Facing the pandemic: the Australian Ballet


Over the next few months, Dance Australia will be speaking with Australian dancers and companies to find out how they are dealing with the challenges COVID-19 has presented.

In this first installment, Denise Richardson speaks with the artistic director of the Australian Ballet, David McAllister, to find out how our flagship national company is coping with the crisis.

To paraphrase Dickens, this might be the worst of times, but for the arts, especially the performing arts, the best of times it certainly isn’t. The sector was the first to suffer following the federal government’s decision in early March to ban public gatherings of more than 500 people to help slow the spread of the COVID-19 coronavirus. At the other end of this crisis, it will also likely be the last industry to rebound as sites across the country slowly reopen. For dance in particular, the sacrifice has been huge with the revenue collapse for many companies and no certainty as to when operations will begin in the future. Freelance dancers and those reliant on the concert economy also saw their employment prospects for the rest of the year wiped out. It will be a case of survival of the fittest. And since the dancers are anything but fit, but also enterprising and innovative, in the coming weeks we will catch up with those on the front lines of this crisis – businesses, freelancers and collectives – to see how they travel.

The Australian Ballet is perhaps best positioned to survive a crisis like this, with a massive funding base. However, the overhead is also huge and includes a very large team of dancers, artistic, production and administrative staff. According to artistic director David McAllister, the number one priority for the company is to ensure that its workforce is neat.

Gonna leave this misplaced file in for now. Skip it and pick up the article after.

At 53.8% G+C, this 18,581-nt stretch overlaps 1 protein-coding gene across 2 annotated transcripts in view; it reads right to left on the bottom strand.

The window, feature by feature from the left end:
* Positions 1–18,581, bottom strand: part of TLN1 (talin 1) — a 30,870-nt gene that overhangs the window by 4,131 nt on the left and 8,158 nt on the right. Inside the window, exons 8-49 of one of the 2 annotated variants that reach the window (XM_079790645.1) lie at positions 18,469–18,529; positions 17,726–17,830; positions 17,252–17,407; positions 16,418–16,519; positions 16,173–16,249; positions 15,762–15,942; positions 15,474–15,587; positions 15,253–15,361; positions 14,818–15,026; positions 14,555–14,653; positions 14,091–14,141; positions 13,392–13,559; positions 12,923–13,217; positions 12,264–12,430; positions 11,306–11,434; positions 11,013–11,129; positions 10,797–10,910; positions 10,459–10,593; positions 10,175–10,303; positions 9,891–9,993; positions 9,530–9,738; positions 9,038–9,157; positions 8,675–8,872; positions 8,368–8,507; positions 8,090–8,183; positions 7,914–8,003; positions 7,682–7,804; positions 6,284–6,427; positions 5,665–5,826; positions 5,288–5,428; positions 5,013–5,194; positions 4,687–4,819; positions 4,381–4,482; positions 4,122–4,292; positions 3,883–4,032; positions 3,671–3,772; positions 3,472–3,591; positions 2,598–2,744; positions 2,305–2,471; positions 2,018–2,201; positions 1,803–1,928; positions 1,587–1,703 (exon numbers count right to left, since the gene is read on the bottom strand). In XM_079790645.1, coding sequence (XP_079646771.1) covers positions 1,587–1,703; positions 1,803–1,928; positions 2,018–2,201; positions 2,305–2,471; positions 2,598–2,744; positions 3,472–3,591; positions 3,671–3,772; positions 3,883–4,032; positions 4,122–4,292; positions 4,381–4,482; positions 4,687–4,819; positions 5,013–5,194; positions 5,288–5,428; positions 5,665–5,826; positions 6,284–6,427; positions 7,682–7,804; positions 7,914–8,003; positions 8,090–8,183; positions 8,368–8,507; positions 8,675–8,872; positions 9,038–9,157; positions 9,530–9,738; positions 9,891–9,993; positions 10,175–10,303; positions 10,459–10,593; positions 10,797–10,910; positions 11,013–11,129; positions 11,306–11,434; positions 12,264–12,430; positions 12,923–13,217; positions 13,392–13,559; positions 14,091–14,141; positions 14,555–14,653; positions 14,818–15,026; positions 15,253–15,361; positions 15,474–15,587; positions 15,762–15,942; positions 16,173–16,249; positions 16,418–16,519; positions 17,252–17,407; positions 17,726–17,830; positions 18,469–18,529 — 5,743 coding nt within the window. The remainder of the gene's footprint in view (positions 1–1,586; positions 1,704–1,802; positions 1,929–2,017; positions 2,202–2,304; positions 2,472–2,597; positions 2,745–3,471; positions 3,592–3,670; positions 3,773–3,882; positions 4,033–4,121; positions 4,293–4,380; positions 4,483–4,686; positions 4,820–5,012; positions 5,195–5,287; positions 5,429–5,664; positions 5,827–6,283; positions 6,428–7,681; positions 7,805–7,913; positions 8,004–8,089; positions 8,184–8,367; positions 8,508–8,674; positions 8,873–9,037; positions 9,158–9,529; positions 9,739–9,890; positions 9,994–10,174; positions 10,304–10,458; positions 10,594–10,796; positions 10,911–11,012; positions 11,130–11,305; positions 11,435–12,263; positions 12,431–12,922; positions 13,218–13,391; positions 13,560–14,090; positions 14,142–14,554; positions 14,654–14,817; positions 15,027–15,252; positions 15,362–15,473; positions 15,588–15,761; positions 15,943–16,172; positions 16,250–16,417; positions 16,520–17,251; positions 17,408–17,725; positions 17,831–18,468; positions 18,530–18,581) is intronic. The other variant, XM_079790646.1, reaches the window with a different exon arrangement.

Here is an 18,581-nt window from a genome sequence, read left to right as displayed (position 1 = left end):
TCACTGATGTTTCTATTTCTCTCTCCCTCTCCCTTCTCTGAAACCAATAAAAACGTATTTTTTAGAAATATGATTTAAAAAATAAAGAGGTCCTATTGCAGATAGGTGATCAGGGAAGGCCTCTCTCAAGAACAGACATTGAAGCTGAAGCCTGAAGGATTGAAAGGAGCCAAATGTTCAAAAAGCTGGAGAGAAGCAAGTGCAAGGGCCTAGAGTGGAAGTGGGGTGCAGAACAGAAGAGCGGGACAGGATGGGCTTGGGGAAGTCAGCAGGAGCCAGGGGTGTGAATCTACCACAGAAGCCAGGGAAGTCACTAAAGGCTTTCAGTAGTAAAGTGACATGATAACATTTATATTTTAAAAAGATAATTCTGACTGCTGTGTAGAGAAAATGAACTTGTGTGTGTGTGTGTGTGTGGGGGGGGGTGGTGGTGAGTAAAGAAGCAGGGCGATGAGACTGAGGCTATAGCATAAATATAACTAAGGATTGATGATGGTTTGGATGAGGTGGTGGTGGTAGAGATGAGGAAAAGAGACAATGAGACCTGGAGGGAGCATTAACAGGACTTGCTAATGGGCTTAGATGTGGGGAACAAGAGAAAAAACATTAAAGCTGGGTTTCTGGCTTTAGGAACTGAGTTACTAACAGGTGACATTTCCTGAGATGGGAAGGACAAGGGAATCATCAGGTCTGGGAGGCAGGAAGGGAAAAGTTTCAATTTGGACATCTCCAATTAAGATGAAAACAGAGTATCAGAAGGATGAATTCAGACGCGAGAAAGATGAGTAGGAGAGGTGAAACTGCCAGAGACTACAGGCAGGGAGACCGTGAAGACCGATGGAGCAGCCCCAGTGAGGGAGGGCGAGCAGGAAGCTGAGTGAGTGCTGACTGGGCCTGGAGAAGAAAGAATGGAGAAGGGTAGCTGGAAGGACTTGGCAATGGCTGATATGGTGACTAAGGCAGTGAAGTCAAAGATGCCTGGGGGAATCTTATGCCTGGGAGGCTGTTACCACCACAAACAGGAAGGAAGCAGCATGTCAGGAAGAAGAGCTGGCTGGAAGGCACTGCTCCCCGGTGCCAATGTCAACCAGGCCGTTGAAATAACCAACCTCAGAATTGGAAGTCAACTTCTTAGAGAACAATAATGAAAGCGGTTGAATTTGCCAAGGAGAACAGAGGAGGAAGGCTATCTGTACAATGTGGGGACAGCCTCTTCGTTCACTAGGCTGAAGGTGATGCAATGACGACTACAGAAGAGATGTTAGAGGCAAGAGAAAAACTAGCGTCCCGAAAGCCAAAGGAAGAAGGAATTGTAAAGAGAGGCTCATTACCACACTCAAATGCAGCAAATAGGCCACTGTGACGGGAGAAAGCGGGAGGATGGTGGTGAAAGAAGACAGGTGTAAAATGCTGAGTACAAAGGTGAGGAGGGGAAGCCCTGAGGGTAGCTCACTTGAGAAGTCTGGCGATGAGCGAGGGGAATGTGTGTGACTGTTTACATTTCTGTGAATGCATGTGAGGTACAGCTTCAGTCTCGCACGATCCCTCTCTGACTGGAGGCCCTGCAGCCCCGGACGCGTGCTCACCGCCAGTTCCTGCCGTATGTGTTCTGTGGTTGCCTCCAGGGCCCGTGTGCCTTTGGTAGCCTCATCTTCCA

David McAllister. Photo: Justin Ridler

“We have achieved drastic internal savings, but we have given priority to our employees,” he emphasizes. “We have some ability to charge our salaries with our endowments, but of course not having income from ticket sales puts enormous pressure on the business.”

However, the response from the public has been overwhelming, with many taking credit or donating the cost of the ticket. “It’s been very helpful in the short term with our cash flow,” he adds. “For every performing arts company, it’s a tough time as many of us depend on box office income to keep the wheels spinning, especially small and medium-sized companies and independent dancers – not just dancers but all of us. artists who depend on concerts. So, we just make sure that we are careful. “

“The Australian Ballet has been extraordinarily wise for many years, not living beyond its means,” continues McAllister. “I mean there have been times where I’ve been frustrated with this, but the thoroughness of our board has paid off because we’re in a different situation now than a lot of other companies. That said, a large portion of our endowment is tied funding, which is not just waiting to be used, but tied to specific projects. However, we are very mindful of our finances, making sure that we will overcome this and remain a viable business. “

During this time, everyone is working from home, including the dancers who still follow a daily schedule. “On the plus side, all those little jobs that nobody had time to do before are now all going to be done,” laughs McAllister.

With no close end date in sight, the company is working on a sliding schedule, making decisions for Anna Karenina’s upcoming season starting June 5 in Melbourne, but ready to reschedule for the following year and adjust. Consequently.

Despite the uncertainty, McAllister remains positive. “I think we’re going to discover new ways to interact, and that will also create a real sense of community,” he said, commenting on the innovative applications of web conferencing technology, from group classes to virtual groups. . -together. The taking over of the reins by David Hallberg in 2021, still on schedule, will also be a period of innovation. “This will be a very fertile time to explore new ways of doing things,” he says. “Our company is a flexible and talented organization, so he will have a lot of support and enthusiasm to put his ideas into action. “

However, McAllister agrees it wasn’t the end of his tenure as art director that he envisioned.

“I knew this was going to be a year that I won’t forget,” he laughs, “but I never imagined it would be for those reasons!

Top pictured: Kevin Jackson and Ako Kondo in “Chroma,” which is part of the company’s triple bill, “Volt,” which had to be canceled after just three performances. Photo: Jeff Busby.

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